Celebrating Mark Twain, with or without Halley’s Comet


twainFor most famous dead people, we celebrate the anniversary of births rather than deaths, unless they’ve been assassinated or canonized.  This year, we’re making an exception for Mark Twain.

Or perhaps not:  While it’s the 100th anniversary of his death on Wednesday, this year also marks the 175th anniversary of his birth.  “I came in with Halley’s Comet in 1835,” he famously said in 1909.  “It is coming again next year, and I expect to go out with it.  It will be the greatest disappointment of my life if I don’t go out with Halley’s Comet.  The Almighty has said, no doubt: ‘Now here are these two unaccountable freaks; they came in together, they must go out together.’ Oh, I am looking forward to that.”

In any case, at 4 p.m. on Wednesday, April 21st, Shelley Fisher Fishkin will share excerpts from The Mark Twain Anthology: Great Writers on His Life and Works, which she edited for the prestigious Library of America series, at the Stanford Bookstore. (Zachary Baker will read a brief selection by Maks Erik that he translated for the book, in Yiddish and English.  Cintia Santana will read her translation of José Martí, in Spanish and English.)

The book is unexpectedly addictive, including writing from Marina Tsvetaeva, George Orwell, Charles Darwin, Thomas Edison, T.S. Eliot, Ralph Ellison, William Faulkner, Ernest Hemingway, William Dean Howells, William James, Helen Keller, Ursula LeGuin, Norman Mailer, Somerset Maugham, H.L. Mencken, Barack Obama, Eugene O’Neill, Franklin Roosevelt, George Bernard Shaw, Lionel Trilling, Gore Vidal, Richard Wright and others.


Twain’s “Is He Dead?” at the Cinnabar Theater this month

For my money, I like Nobel laureate Toni Morrison’s essay:  “The brilliance of Huckleberry Finn is that it is the argument it raises,” she writes.

Twain would appreciate the attention, under any terms.  Fame enough for the man who said: “I can live for two months on a good compliment.”  Twain, who called himself “the most conspicuous man on the planet,” also said: “If it can be proved that my fame reaches to Neptune and Saturn, that will satisfy me.”

This year has also seen another performance of the play that Fishkin, author or editor of 33 books about Twain, rescued from oblivion and produced on BroadwayIs He Dead? just finished a 3-week run at Petaluma’s Cinnabar Theater.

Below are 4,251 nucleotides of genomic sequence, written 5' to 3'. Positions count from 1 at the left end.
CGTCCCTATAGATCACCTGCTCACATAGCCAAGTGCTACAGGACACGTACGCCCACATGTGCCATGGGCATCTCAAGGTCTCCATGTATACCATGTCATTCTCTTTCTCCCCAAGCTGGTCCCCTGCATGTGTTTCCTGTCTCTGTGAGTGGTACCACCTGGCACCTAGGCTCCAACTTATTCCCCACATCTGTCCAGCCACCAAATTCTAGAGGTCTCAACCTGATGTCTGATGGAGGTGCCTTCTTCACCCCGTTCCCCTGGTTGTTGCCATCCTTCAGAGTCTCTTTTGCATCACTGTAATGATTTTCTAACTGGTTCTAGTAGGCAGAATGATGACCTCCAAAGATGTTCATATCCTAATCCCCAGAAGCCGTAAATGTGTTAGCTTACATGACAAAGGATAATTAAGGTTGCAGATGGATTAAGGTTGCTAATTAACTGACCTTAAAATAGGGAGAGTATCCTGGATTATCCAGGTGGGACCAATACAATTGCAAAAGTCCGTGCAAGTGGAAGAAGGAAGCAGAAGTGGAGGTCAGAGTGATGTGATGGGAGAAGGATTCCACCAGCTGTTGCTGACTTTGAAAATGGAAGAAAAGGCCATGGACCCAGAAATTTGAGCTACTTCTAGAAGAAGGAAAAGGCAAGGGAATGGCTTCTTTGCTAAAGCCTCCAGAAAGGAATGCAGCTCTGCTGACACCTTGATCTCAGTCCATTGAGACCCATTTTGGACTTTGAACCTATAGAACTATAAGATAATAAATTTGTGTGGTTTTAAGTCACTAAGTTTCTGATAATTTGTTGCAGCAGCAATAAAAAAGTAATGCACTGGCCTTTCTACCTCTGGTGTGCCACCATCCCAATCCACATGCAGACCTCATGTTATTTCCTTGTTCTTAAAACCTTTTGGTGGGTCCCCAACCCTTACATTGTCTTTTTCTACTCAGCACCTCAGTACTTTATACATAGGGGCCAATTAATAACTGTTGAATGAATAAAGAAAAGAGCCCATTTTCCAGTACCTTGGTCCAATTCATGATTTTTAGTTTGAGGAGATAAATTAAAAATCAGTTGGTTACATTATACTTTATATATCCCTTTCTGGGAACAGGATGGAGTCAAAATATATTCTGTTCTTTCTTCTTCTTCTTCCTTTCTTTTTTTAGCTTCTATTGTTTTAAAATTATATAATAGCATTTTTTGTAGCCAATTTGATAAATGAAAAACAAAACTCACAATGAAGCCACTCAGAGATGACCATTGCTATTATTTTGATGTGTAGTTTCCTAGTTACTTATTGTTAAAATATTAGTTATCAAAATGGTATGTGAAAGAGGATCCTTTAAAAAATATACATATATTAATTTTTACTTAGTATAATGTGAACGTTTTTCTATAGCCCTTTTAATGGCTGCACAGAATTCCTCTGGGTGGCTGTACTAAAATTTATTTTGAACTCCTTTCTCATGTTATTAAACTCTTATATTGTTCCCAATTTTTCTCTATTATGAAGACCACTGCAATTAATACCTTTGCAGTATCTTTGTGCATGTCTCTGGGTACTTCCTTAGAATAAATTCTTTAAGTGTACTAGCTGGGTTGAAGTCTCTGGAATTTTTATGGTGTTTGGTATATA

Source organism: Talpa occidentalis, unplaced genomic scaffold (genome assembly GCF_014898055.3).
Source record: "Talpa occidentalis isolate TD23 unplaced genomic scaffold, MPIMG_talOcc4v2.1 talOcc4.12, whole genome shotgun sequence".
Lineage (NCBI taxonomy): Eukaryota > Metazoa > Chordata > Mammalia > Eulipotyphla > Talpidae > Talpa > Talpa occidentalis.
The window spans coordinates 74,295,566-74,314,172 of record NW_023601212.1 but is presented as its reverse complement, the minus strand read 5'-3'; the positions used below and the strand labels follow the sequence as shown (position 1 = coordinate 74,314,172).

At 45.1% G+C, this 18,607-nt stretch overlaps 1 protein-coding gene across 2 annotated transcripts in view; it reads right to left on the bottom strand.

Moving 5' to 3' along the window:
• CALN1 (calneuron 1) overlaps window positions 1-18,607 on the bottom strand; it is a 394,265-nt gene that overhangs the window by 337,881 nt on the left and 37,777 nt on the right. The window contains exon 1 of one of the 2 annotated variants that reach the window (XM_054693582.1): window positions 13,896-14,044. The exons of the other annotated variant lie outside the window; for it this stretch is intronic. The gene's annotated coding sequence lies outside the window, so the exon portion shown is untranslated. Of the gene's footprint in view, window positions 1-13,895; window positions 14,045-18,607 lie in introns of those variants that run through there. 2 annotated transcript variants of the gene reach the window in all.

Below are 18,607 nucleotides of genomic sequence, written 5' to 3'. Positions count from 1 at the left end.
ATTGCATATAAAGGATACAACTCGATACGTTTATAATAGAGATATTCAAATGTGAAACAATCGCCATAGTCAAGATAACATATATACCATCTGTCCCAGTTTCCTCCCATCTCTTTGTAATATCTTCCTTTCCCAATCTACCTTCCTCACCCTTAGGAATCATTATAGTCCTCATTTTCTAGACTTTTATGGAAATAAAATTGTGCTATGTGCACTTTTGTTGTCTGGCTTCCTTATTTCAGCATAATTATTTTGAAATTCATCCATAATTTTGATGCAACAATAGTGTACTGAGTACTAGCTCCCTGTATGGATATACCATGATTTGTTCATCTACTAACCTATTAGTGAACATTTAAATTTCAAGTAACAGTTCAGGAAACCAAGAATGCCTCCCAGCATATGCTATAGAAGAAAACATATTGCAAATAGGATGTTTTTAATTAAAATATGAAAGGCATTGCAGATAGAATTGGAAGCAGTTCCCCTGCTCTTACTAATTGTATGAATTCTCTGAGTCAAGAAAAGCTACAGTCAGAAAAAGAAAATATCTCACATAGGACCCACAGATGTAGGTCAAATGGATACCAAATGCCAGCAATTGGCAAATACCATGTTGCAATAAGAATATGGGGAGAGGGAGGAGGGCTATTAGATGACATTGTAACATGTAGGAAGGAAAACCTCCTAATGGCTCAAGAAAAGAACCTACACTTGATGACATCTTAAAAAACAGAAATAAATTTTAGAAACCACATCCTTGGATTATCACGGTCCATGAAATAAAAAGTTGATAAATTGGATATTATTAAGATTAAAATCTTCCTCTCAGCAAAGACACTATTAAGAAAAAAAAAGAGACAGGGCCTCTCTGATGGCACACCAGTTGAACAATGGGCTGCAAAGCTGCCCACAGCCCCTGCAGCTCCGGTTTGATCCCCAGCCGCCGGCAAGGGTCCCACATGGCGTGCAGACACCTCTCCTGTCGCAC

Another book to celebrate this year: Mark Twain: A Tramp Abroad, Following the Equator, Other Travel Writings, edited by Roy Blount Jr., also from the Library of America.

Fishkin summarized the forever appeal of the journalist-turned-novelist for the Philadelphia Inquirer recently:  “He learned to tell the truth, and he learned to tell a fantastic tall tale.  Both stood him in good stead as a reporter and as an American writer.”



W.S. Di Piero

The hour-long Fishkin reading leaves plenty of time to hike to over to the Terrace Room of Margaret Jacks Hall for a 6:30 reading by poet, translator and essayist W.S. Di Piero.

According to David Kieley over at Bookslut:

“…W.S. Di Piero reads like a cop. In his charcoal suit, burgundy shirt and silver tie, he looked a lot more like his South Philadelphia roots than his current home of San Francisco. His speech was punchy and accented, his commentary sparse and to the point. A few times during the reading I closed my eyes and laughed at the ease with which I could pretend that Al Pacino was reading me a poem.

I don’t mean to rag on Di Piero; it was the sense that he felt cornered at the podium that made him seem sincere and relieved my fear of literary pretense. So let’s trust that he still is W.S. from the block, even if he’s “mixing it up” in a teaching gig at Stanford, because his book, like his persona, is all about finding the shepherd in sheep’s clothing.”

A few words from the poet himself:


“Take away whatever you want,

but deliver me to derangements

of sweet, ordered, derelict words.

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